British Columbia

Turning Point Recovery Society former resident says misconceptions drive fear

A former resident of an addiction recovery centre similar to the one proposed in North Vancouver says people who fight against recovery houses in their neighbourhood have misconceptions about addiction and the people it affects.

Gary Schubak, once homeless and 'hopelessly' addicted to drugs, is now the chair of Turning Point Recovery

Gary Schubak is the board president of Turning Point

A former resident of an addiction recovery centre similar to the one proposed in North Vancouver says people who fight against recovery houses in their neighbourhood have misconceptions about addiction and the people it affects.

Hundreds of North Vancouver residents turned up for a meeting to speak out against a proposed nine-bed facility in their community. The organization, Turning Point Recovery Society, operates four other recovery houses in Metro Vancouver.

Gary Schubak is the board president of Turning Point, but 15 years ago he was one of its residents. He was "hopelessly addicted" to drugs and alcohol. That addiction took a major toll on his life, leaving him homeless, separated from his family and without a job.

'I didn't really know where to go'

"I felt hopeless. I didn't really know where to go and how I was ever going to recover and I didn't really think I could," said Schubak.

His family convinced him to try a Turning Point recovery house in Richmond, B.C.

"It was the turning point of my life," said Schubak. "It really got me started in recovery."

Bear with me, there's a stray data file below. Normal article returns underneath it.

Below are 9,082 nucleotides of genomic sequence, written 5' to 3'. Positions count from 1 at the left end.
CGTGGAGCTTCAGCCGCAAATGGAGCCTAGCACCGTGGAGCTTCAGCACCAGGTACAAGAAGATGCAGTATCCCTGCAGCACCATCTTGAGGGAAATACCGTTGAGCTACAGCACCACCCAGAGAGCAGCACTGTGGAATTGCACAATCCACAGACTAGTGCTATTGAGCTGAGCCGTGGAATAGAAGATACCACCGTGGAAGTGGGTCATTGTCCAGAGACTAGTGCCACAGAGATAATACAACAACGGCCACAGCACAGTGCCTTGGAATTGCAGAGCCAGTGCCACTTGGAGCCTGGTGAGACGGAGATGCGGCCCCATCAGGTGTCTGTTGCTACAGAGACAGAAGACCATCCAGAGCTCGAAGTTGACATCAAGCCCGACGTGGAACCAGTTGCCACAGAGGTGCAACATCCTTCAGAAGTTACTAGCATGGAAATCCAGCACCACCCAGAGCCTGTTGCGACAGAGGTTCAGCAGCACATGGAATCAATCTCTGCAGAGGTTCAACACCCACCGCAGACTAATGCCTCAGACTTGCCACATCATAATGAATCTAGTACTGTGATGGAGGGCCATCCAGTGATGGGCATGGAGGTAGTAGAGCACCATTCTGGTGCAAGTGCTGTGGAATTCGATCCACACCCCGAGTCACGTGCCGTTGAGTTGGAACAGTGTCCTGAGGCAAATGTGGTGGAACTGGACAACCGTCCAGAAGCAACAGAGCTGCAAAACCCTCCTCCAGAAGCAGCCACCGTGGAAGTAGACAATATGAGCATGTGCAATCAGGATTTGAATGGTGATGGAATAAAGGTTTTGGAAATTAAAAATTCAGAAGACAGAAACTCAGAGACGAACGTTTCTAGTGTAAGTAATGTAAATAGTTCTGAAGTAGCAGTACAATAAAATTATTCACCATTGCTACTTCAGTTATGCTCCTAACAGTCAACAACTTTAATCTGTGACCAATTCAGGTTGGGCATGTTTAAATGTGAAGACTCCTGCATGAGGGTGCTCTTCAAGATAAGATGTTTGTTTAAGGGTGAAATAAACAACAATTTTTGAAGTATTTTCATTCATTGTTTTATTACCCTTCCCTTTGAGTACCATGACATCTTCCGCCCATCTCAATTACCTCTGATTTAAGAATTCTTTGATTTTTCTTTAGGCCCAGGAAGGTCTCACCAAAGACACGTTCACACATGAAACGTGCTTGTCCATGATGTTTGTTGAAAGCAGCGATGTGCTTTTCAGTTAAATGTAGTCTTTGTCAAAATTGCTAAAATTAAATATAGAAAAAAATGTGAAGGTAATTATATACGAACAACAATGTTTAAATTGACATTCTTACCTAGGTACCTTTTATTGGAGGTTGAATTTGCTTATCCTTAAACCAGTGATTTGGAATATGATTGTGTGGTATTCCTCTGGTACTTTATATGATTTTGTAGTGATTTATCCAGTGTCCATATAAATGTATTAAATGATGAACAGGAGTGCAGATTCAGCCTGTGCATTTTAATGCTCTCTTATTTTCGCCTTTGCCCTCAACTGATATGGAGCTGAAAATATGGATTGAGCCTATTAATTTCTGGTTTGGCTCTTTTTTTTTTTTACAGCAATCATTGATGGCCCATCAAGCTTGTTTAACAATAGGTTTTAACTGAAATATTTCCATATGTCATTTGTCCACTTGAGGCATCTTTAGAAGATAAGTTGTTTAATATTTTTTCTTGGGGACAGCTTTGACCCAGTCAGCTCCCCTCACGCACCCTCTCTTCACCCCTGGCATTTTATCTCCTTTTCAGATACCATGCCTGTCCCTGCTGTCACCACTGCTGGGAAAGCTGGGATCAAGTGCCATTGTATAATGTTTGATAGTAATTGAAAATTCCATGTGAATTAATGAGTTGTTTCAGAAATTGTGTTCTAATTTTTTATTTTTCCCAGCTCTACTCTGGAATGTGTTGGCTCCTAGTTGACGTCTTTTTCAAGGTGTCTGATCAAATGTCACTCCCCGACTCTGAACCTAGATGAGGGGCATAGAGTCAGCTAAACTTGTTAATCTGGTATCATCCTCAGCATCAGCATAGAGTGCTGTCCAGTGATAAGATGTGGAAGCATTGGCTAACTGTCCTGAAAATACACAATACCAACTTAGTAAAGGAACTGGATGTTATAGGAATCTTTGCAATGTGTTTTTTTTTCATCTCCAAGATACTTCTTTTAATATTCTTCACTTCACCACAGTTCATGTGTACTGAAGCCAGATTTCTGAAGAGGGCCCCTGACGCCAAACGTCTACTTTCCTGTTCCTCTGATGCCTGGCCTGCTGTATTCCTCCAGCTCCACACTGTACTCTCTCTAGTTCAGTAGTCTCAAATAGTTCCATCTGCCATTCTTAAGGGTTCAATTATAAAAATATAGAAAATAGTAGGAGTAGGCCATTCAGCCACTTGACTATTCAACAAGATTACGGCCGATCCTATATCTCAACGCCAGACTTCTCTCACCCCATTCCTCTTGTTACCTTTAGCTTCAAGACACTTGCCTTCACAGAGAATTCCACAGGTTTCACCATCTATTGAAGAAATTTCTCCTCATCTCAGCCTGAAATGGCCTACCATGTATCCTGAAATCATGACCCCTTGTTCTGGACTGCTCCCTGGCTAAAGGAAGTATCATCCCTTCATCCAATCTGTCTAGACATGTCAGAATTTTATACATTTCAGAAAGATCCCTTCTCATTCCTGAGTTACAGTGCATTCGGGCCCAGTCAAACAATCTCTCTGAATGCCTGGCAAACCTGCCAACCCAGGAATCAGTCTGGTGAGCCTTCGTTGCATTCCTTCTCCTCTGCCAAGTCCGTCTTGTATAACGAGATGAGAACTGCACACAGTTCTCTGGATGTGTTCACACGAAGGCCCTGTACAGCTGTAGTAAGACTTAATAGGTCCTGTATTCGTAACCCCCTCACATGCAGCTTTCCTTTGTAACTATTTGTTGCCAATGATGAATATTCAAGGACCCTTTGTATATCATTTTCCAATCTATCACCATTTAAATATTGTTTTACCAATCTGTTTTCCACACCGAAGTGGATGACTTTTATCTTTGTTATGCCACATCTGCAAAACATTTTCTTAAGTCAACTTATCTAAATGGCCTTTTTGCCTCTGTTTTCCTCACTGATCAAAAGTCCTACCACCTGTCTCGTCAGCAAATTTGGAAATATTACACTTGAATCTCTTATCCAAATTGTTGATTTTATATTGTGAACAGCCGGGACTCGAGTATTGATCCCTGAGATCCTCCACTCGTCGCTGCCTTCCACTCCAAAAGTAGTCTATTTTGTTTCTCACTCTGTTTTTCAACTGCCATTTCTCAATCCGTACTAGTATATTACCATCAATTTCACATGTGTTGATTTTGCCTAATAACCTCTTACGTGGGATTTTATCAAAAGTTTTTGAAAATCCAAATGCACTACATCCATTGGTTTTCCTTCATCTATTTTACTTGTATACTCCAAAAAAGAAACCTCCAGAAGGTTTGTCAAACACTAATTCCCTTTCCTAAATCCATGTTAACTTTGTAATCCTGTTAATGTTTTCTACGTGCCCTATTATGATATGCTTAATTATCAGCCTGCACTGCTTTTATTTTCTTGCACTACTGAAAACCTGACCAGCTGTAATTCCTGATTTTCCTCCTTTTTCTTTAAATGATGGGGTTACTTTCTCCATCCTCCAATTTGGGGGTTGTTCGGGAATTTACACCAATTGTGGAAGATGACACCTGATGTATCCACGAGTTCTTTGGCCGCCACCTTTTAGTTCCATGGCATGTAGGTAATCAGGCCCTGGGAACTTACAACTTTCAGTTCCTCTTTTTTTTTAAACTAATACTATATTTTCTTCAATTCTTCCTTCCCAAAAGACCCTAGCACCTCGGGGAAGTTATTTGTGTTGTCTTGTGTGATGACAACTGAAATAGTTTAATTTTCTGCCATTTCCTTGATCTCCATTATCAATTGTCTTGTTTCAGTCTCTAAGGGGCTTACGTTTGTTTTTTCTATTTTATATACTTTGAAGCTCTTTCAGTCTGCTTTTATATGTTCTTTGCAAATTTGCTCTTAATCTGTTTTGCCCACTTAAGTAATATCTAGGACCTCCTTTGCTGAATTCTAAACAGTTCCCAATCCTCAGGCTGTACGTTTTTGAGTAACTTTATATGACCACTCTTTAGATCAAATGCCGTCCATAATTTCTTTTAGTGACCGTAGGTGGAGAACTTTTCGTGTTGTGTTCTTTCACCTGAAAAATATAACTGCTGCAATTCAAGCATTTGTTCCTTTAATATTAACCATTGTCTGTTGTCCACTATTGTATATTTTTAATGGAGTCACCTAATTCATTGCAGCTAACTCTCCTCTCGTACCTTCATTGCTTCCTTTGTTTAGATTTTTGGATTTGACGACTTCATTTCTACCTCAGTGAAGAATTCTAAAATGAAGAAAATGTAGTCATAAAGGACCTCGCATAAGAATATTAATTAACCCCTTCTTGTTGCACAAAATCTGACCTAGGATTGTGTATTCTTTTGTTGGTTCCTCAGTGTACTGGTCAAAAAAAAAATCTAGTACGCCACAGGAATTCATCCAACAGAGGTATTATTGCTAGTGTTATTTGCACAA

While he was there, he had to keep himself busy by participating in activities, therapy, and house projects.

"The most important things for people in early recovery is to have a home," said Schubak. "Secondly, security and structure."

When he was there, the Richmond branch of the Turning Point was also a contentious issue and not supported by its neighbours.

"The neighbourhood reaction was really unsettling for me and the other people in the house," he said. "It's hard to feel safe when you've got a hundred angry people outside yelling at you."

But the people who lived there took care of it like it was their own home, and Schubak says the centre has never had any significant issues. Eventually, the neighbours came around and the centre has since been accepted by the community.

'People don't start out as homeless drug addicts'

Schubak thinks people who are opposed to these types of projects don't understand how recovery works.

"I think it's really just a lot of fear of the unknown," he said. "There is a misunderstanding about what addiction is as an illness."

He also believes that when people think of addiction, they think of a certain kind of person. But from his experience, that's not the case. He says most of the residents at Turning Point are just normal people with families.

"People don't start out as homeless drug addicts," said Schubak. "They may end there, but they deserve a chance to recover."

The District of North Vancouver has said it will reschedule a meeting about the new centre in the next three weeks.

To listen to the full interview, click on the audio labelled: Gary Schubak's personal journey of recovery from addiction

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